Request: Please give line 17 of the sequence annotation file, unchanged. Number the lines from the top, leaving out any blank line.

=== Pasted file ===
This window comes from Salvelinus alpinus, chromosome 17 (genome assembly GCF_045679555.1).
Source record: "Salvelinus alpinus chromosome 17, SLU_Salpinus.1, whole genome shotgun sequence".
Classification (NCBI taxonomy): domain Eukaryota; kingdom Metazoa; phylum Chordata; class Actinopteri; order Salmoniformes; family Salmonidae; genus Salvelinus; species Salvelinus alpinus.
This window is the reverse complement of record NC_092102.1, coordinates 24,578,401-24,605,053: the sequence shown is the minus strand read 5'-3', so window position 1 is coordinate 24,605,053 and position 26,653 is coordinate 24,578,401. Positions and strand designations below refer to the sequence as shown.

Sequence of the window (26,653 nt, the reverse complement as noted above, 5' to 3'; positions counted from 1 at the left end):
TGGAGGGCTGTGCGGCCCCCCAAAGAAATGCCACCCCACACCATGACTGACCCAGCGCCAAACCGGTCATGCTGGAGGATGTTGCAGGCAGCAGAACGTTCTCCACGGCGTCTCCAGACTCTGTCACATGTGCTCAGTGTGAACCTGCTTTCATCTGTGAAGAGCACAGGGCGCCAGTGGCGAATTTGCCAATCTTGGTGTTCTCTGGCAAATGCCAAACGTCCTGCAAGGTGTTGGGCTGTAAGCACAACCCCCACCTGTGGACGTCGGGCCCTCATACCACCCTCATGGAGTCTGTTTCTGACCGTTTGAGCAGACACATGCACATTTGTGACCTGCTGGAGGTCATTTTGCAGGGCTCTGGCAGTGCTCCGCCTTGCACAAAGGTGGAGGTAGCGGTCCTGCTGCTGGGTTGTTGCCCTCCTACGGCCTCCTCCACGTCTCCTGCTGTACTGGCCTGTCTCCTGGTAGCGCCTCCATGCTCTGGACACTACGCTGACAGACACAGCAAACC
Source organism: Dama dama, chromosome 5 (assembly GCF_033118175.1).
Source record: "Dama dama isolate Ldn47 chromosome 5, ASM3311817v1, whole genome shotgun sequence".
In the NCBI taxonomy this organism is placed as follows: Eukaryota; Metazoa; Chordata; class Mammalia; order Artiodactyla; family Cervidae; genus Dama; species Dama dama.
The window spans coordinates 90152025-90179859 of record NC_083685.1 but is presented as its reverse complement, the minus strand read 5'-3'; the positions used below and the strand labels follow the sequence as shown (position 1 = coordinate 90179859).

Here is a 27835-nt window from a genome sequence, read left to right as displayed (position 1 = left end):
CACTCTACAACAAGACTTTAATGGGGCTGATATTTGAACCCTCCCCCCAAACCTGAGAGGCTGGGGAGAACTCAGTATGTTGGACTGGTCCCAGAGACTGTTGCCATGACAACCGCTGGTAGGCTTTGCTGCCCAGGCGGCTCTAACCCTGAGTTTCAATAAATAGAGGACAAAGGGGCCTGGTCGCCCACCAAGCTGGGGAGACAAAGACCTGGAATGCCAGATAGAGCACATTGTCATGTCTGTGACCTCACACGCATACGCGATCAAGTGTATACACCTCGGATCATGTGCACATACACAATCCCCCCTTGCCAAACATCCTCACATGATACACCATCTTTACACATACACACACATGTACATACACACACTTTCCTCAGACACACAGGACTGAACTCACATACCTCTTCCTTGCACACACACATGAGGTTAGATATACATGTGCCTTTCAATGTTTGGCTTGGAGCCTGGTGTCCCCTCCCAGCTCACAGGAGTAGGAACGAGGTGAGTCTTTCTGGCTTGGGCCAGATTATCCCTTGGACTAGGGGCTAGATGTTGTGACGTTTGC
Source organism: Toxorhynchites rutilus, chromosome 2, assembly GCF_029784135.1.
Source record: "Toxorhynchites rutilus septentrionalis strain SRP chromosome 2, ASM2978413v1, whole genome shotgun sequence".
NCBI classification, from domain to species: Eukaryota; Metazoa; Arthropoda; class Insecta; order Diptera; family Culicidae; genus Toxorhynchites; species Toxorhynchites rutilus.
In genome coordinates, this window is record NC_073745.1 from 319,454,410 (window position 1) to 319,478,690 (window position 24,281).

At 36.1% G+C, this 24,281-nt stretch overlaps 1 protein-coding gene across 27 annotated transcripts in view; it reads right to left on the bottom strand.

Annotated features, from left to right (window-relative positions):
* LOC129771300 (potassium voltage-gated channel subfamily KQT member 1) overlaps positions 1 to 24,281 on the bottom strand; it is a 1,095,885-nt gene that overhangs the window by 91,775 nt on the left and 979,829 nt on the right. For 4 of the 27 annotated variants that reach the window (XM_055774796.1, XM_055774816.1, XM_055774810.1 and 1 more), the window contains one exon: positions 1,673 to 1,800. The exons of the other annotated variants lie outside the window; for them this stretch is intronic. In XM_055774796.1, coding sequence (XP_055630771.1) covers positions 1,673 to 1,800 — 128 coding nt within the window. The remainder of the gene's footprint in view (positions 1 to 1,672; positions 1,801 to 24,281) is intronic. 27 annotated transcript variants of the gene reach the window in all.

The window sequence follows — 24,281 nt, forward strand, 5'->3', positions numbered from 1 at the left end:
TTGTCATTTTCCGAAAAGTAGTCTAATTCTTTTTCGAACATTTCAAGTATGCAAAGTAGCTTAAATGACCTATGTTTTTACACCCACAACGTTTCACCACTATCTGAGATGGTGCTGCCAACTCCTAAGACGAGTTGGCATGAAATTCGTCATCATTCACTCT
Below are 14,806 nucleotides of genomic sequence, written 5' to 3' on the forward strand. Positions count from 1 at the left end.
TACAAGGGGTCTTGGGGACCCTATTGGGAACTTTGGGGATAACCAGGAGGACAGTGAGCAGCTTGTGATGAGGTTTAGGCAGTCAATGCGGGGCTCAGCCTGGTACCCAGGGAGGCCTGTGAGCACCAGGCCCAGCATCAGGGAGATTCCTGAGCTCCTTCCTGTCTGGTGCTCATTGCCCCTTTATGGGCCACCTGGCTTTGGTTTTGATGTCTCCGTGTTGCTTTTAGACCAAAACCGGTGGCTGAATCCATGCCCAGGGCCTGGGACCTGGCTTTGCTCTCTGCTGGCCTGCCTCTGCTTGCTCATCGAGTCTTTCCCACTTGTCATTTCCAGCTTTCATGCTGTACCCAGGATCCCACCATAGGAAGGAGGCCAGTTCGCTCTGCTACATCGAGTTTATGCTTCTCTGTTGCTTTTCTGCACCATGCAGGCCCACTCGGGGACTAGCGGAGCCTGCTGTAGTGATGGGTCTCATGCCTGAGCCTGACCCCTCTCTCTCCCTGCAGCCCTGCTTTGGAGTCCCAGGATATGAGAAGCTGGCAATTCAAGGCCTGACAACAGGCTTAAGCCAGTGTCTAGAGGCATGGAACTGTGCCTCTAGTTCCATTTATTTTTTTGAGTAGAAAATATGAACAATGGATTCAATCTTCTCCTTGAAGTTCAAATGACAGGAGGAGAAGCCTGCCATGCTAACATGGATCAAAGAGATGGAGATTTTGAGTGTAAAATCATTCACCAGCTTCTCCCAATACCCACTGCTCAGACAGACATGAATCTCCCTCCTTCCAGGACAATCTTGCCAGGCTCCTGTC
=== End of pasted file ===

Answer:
At 36.1% G+C, this 24,281-nt stretch overlaps 1 protein-coding gene across 27 annotated transcripts in view; it reads right to left on the bottom strand.